The Meaning of the Dead Sea Scrolls: Their Significance For Understanding the Bible, Judaism, Jesus, and Christianity

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Bloomsbury Academic, Jul 10, 2005 - Religion - 480 pages
5 Reviews
The Dead Sea Scrolls, found in caves near the Dead Sea fifteen miles east of Jerusalem from 1947 to 1956, include the oldest existing biblical manuscripts and the remarkable texts of the purist Jewish community at Qumran. The discovery of the scrolls has aded dramatically to our understanding of the varieties of Judaism at the time of Jesus and the rise of Christianity, but has also prompted heated debate about the nature of these religions. As the monumental task of transcribing and translating the Dead Sea Scrolls is finally completed, people around the world are taking stock of the significance of these ancient documents. In this book, two of the world's leading experts on the scrolls reveal the complete and fascinating story in all its detail: the amazing discovery, the intense controversies, and the significant revelations. This comprehensive, up-to-date guide is the definitive introduction to all aspects of the scrolls, including their teachings, the community that created them, the world of Judaism, the origins of Christianity, our understanding of Jesus and the New Testament. Featuring photos of the original texts, the sites, and the scholars who deciphered them, and including illustrative passages from the scrolls, The Meaning of the Dead Sea Scrolls presents the most complete and accurate scholarship on the Dead Sea Scrolls available today.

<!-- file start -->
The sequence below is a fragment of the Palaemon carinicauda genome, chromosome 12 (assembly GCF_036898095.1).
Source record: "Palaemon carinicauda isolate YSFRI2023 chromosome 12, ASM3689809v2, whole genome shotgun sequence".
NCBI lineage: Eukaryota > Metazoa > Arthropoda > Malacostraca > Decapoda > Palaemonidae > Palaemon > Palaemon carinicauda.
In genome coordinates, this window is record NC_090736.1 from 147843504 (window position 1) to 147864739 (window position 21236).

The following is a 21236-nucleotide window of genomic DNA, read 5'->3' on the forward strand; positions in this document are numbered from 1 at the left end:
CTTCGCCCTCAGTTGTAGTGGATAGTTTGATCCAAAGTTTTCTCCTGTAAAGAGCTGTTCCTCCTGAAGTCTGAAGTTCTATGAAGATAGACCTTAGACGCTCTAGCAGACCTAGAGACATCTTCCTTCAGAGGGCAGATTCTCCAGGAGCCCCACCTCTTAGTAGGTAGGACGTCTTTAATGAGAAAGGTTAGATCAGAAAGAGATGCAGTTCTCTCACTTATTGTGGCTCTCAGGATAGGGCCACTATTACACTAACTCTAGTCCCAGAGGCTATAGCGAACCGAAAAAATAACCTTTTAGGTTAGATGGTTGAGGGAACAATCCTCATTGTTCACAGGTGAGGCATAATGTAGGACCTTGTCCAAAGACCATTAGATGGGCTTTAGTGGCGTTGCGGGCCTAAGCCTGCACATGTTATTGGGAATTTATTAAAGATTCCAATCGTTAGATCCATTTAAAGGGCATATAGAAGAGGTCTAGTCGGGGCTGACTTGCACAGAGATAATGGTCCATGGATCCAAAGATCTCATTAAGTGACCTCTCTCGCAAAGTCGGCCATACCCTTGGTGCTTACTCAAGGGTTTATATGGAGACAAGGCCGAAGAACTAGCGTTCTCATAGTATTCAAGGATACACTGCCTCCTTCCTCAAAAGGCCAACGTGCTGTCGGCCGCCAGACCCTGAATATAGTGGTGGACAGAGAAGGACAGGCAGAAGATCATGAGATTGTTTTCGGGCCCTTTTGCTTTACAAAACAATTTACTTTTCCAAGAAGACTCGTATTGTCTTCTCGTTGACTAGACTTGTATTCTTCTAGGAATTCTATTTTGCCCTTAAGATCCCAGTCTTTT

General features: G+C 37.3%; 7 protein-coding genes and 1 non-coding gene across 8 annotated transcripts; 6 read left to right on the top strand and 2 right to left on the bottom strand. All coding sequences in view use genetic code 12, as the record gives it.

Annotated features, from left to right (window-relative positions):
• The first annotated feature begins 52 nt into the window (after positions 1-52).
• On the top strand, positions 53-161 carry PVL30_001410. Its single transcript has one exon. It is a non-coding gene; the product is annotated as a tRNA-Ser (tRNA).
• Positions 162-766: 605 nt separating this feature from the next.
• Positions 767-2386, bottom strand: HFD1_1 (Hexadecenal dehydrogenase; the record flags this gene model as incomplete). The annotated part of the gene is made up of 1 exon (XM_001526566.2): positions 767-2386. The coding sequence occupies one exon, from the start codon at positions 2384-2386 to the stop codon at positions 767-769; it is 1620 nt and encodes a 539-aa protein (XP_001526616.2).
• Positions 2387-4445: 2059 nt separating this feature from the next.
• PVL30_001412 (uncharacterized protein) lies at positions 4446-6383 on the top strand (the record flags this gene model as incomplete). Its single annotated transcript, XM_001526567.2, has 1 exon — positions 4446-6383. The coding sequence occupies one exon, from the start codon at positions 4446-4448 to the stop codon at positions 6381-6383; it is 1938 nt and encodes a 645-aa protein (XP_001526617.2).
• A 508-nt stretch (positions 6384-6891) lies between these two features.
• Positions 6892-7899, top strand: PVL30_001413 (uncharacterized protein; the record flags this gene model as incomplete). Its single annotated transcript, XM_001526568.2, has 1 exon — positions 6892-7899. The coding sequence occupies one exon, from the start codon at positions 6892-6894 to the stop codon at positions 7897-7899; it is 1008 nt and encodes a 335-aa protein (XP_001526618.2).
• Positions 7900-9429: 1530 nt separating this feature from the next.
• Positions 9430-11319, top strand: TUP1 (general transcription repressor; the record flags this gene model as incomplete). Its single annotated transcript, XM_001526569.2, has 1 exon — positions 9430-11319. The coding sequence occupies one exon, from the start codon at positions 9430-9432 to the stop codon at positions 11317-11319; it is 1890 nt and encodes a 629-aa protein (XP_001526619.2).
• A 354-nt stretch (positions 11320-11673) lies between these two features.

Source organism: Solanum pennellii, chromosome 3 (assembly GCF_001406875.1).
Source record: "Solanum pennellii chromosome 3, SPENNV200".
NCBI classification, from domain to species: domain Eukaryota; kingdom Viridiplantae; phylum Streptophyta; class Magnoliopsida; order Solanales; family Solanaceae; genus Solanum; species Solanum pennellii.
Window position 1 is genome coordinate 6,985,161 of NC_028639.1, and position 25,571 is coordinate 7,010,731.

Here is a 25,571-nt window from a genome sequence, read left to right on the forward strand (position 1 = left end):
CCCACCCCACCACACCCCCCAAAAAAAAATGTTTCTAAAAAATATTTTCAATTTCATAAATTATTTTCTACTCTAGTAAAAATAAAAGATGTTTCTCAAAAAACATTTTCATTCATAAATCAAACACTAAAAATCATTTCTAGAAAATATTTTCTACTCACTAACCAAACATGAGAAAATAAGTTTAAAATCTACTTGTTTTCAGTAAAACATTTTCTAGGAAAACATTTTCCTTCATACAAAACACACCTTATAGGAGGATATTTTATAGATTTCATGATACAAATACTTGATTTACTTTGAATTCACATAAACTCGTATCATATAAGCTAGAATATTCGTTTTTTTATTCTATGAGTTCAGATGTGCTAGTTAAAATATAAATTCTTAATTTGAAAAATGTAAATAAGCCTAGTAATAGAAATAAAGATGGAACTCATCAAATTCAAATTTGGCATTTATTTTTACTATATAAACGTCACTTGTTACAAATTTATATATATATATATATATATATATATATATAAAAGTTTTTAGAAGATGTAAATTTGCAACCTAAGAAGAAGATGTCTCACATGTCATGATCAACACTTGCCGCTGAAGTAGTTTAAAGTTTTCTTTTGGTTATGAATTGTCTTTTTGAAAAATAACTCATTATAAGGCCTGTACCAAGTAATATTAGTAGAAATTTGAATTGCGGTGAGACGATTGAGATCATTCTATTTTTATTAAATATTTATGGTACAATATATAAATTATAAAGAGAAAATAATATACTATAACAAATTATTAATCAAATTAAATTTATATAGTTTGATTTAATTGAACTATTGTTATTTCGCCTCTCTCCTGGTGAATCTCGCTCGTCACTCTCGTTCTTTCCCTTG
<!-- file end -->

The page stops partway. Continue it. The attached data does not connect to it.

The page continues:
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Review: The Meaning of the Dead Sea Scrolls: Their Significance For Understanding the Bible, Judaism, Jesus, and Christianity

User Review  - Josh Baker - Goodreads

Objective analysis. Read full review

Review: The Meaning of the Dead Sea Scrolls: Their Significance For Understanding the Bible, Judaism, Jesus, and Christianity

User Review  - Mary-Jane - Goodreads

Clearly written, a introduction to the Dead Sea Scrolls which is comprehensive and thorough. Very readable textbook style. I learned about the Masoretic text, the Septuagint, a few missing verses in the Bible, the Essenes, and background to understanding the Bible. Read full review

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About the author (2005)

Peter Flint is Co-Director of the Dead Sea Scrolls Institute at Trinity Western University, British Columbia. James VanderKam is John A. O'Brien Professor of Hebrew Scriptures, Department of Theology, University of Notre Dame, Notre Dame, Indiana, USA.

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